But Rumble does not identify malware in the network. That type of detection typically entails traffic monitoring, Moore says, which isn't the goal of Rumble. "We are looking for how does it respond to the network, what services are exposed," for example, or which Windows machines are part of the Active Directory Domain, he says.

It employs a homegrown "Splunk-style" search engine, he says. The scan and search data can be pulled into a JSON, CSV, or other type of file, and regular scans can be scheduled to run in the background.

Shades of previous HD Moore projects are in Rumble, too. Probes from his 2013 work at Rapid7 on UDP leaks with the discovery of nearly 50 million networked devices exposed on the Internet via flaws in the Universal Plug and Play (UPnP) protocol, as well as other probes he developed, are woven into Rumble, as well as the fruits of other vulnerability research he has conducted over the years.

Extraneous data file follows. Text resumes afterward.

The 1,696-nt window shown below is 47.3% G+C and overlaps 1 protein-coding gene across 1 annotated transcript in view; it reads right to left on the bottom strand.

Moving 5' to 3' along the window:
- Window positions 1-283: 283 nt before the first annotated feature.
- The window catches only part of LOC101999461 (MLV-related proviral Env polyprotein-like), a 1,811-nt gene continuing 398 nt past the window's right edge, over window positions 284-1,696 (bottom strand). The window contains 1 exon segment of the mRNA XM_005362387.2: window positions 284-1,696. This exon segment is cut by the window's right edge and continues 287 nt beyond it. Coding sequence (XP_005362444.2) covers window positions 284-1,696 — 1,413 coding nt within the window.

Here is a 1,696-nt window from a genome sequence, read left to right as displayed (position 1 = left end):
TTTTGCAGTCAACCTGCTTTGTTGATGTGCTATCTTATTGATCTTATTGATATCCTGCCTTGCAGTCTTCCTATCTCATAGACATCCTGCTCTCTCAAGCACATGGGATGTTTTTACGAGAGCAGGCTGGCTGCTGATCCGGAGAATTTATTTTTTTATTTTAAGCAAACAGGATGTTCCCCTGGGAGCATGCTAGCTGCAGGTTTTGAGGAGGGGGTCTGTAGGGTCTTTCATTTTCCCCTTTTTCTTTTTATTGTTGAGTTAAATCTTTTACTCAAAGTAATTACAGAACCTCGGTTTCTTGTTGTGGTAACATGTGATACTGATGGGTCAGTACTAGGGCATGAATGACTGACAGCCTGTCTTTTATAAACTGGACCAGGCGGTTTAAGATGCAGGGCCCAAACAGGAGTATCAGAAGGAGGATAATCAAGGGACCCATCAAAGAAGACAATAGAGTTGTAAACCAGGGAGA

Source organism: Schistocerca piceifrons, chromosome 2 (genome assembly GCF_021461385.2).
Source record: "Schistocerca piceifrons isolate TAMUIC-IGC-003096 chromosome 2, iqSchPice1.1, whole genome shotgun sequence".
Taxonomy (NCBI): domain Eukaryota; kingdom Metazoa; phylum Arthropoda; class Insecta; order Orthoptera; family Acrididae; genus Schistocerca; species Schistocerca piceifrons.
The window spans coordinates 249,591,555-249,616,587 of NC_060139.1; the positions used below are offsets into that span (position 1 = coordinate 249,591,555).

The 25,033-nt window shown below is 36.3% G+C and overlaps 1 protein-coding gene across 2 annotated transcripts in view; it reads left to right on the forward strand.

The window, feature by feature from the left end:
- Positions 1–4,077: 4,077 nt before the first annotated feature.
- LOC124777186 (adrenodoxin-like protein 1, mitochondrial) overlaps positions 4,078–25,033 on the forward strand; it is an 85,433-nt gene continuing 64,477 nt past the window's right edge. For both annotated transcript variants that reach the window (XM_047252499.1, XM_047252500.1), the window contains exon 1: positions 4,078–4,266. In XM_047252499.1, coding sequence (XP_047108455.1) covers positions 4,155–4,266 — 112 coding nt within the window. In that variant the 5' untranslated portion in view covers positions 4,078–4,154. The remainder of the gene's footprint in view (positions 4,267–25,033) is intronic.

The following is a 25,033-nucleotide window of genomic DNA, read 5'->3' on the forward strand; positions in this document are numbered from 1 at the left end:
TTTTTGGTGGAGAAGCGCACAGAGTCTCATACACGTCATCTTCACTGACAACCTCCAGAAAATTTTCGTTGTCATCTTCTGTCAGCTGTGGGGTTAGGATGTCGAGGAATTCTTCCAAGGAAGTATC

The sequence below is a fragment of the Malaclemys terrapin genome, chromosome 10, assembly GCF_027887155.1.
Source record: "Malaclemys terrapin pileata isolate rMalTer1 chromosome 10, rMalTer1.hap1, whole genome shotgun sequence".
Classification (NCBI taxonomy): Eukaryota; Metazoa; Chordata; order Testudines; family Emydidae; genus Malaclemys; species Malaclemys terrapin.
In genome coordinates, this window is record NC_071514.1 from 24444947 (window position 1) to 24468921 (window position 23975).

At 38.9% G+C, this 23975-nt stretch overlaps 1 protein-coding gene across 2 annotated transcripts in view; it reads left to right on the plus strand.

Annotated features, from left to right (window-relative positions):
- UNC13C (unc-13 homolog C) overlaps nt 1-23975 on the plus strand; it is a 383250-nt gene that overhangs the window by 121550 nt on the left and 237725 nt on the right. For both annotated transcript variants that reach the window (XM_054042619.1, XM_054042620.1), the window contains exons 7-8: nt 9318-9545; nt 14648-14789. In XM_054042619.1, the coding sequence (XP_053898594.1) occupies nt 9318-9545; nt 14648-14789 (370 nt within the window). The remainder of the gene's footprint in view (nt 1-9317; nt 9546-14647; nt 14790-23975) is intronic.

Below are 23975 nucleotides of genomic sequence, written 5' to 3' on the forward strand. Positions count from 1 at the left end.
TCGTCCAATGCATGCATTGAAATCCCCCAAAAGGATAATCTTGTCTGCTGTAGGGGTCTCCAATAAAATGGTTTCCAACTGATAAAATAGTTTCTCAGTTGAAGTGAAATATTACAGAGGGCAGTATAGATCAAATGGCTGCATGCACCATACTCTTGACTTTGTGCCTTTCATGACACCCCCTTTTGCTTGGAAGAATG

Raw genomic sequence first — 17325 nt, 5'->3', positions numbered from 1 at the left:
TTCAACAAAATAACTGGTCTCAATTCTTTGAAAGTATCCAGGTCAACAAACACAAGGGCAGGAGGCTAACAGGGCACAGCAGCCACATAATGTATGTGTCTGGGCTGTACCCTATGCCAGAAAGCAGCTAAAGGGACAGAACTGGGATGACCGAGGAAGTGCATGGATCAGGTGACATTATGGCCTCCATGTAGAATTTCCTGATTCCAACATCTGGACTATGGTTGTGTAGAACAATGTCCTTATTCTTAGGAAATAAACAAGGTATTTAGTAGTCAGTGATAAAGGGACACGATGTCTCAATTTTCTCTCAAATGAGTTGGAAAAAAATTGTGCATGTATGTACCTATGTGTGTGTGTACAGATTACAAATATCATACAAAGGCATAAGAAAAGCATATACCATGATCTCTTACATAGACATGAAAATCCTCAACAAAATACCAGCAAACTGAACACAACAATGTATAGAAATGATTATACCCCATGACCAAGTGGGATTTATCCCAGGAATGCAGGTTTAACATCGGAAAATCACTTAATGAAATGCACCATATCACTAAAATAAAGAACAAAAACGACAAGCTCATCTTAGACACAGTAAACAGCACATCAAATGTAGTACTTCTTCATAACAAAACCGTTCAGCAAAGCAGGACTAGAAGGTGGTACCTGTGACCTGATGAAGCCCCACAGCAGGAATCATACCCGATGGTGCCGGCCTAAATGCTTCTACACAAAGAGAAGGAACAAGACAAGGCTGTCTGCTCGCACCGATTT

What's Really On the Network
Moore says Rumble has rooted out some shocking residents on corporate networks, such as PlayStation 4s and Amazon Echoes. "Consumer-level technology has made its way into every corporate network we've ever scanned," he says. "You see a lot of smart TVs and Apple TV kits ... definitely not your typical enterprise equipment."

He expects managed service providers to be Rumble's main sweet-spot customer, but he has seen mainly healthcare, state government, and higher education organizations testing it to date. The hope is to keep Rumble affordable for those budget-strapped organizations. "We are looking at being one-fourth or one-third the cost of any comparable security tool," he notes.

Moore is offering a 50% discount for beta users who graduate to commercial status by October 15. For organizations scanning up to 256 devices, it's $495 per year; pricing scales with the size of the organization, at $49,995 per year for scanning up to 100,000 devices, for example.